To understand what is meant, the following video can help you:

The better you get to paint, the more likely you are to dare the rather fragmented approach of some artists who complete individual elements before moving on to another part of their image. We are talking about the so-called Alla-Prima painting technique, also called prima painting.

The aim of the technique is the fast and skillful application of opaque colors. Often, except a drawn original, it is not necessary to overlay several layers of glaze and to start directly with a paste application of paint. 

One of the most impressive artists who has perfected this approach is Robert Xavier Burden. The American paints several-meter-high images in thousands of hours of high-precision work. 

For this approach to work, a meticulous elaboration of the image planning is required.

Here you see the painter next to one of his works. The bluish areas are pre-painted, but still, have to be colored.

Variants of the color mixture

Most colors are mixed before the paint job. Another approach is to mix directly on the surface, which you will forcibly do in pastel chalk painting but also choose to use other colors on your own.

If you place the colors on the surface over and next to each other, you can either mix them together or leave them untouched to achieve a powerfully applied color. 

If you mix the individual colors on the surface with each other, a smooth surface with soft transitions will be created.

Especially in naturalistic painting, the smoothing of color transitions is enormously important.

Take a look at how this artist paints a realistic-looking face by deliberately blending the individual colors and incorporating similar shades:

Make corrections

Especially at the beginning, you will often have to make corrections. Whenever you’ve made a mistake, you should thank yourself, because as you know, the best way to learn is from mistakes.

The beauty of painting is that you can correct most mistakes with a little extra effort. On your way to learning painting, these experiences are very important.

Do not be discouraged and look at how you can make corrections for different colors:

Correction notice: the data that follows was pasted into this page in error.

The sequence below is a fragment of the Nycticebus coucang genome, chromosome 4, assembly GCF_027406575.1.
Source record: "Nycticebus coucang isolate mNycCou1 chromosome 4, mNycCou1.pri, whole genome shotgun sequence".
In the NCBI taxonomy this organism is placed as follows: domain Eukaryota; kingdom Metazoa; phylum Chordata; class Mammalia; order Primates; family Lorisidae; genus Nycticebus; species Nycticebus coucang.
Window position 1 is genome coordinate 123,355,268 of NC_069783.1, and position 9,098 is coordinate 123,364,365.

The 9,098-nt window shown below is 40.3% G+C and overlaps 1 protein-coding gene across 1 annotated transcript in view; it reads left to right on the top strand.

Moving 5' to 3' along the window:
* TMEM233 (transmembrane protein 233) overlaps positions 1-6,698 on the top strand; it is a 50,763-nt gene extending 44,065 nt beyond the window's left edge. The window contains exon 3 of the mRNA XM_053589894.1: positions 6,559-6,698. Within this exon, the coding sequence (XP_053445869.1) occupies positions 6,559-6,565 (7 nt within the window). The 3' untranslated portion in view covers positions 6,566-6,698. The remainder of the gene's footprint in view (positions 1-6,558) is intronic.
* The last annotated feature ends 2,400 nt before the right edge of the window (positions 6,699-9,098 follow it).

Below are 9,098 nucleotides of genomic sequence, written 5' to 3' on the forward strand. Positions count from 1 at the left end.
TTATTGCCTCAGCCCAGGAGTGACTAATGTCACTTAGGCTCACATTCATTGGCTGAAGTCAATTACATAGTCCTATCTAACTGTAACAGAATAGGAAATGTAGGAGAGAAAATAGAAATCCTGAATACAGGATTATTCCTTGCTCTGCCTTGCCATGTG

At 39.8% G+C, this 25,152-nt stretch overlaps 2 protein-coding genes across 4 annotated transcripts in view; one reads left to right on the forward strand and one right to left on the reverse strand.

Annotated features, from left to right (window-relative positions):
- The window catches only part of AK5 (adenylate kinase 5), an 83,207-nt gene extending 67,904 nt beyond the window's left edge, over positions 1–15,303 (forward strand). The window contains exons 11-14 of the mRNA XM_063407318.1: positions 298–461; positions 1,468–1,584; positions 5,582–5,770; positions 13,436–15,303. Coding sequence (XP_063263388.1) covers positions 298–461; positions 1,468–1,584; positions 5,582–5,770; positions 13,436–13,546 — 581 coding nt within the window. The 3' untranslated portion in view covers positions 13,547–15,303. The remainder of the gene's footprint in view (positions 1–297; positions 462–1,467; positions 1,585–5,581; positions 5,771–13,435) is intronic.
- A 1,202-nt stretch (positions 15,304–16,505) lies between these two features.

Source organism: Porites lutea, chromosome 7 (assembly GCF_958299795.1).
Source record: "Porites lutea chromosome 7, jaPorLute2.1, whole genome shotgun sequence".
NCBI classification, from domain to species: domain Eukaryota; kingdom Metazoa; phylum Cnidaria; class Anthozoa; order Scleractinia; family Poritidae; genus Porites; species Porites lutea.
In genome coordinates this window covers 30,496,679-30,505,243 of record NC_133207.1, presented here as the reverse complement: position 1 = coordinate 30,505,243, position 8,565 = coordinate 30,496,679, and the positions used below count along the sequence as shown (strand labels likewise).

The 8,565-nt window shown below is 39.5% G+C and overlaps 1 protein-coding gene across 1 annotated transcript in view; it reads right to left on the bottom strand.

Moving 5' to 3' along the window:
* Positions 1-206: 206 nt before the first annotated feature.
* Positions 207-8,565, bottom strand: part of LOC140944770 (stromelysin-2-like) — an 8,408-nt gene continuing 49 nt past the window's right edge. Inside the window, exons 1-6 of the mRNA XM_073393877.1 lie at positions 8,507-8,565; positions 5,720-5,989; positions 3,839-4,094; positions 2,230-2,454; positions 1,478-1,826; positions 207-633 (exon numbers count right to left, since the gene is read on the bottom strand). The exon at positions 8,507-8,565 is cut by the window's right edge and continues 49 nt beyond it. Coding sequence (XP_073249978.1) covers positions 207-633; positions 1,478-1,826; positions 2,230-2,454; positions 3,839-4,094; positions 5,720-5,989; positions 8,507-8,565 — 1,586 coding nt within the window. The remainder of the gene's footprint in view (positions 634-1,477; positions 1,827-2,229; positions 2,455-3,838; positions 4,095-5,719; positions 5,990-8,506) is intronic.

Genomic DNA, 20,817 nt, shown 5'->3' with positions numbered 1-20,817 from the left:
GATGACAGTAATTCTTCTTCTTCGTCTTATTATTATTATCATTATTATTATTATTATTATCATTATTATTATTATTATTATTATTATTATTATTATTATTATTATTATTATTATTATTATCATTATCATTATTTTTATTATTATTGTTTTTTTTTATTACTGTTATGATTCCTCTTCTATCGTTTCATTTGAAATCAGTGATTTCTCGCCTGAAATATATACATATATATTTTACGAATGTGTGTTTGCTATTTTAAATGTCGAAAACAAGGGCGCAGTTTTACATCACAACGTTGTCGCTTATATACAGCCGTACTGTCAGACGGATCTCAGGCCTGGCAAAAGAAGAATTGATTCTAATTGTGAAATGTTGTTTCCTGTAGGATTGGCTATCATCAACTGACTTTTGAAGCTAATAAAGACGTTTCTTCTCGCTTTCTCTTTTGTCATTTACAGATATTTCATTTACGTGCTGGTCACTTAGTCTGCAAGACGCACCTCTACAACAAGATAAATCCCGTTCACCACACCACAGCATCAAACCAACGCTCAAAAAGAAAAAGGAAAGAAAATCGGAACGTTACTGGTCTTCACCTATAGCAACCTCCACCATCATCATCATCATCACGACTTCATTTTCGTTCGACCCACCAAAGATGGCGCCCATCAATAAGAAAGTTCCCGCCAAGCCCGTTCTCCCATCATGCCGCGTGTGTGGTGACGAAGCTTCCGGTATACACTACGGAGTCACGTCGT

Oil paints

Oil paints are probably the easiest to correct colors. Since they dry so slowly and have such a paste-like consistency, you can usually scrape them with a paint knife from the surface.

If you have painted with the oil paints extremely impasto, such troubleshooting could be a little harder. The affected area is nevertheless processed with a paint knife and refilled with another color if necessary.


You can also correct acrylic paints quite quickly. Paint over the affected area and blend in with the surrounding colors. 

If you have chosen a paste paint application, you should use a paint knife to remove the paint before putting another coat of paint over it.

Acrylic paints dry very quickly, so you should paint attentively and fix bugs as soon as possible.


Watercolors, on the other hand, are not that easy to correct. As they dry very fast and run so fast, mistakes or discrepancies creep unnoticed.

If your picture is still in its infancy and even painting on one of the first layers, you can wipe the wrong spot with a wet cloth.

If your image is more beautiful, you can no longer apply this technique. Then it is better to carefully paint the affected area with a transparent white and let it dry. So you can then repaint the place.


Pastel crayons are challenging to correct, especially if it is an advanced image with dark colors. The chalk dust collects deep in the structure of the paper and it can hardly be dissolved out.

Matching brush and brushwork

If you want to learn to paint, perfecting the brushwork is one of the most important tasks you can devote to. Perfection in this context does not mean that one particular brush is better than another, but that some types are better suited to certain motives than others.

By choosing brushes that match your subject, you can make it more detailed and realistic. Together with a deliberately controlled application of paint, you can thus emphasize individual aspects of your image and direct the view of the observers.

Learn to paint through exercise

You can only learn to paint if you practice it. Nobody has yet become a good painter without having made the necessary effort.

You have now gained sufficient knowledge of four important color grades, the most compelling painting grounds, primers, and the elaboration of your image to get started with your first works.

At this point, the article on composition and perspective is recommended, which gives you even more information on individual image and motif effects. If you’ve never thought about it before, you should not neglect this topic.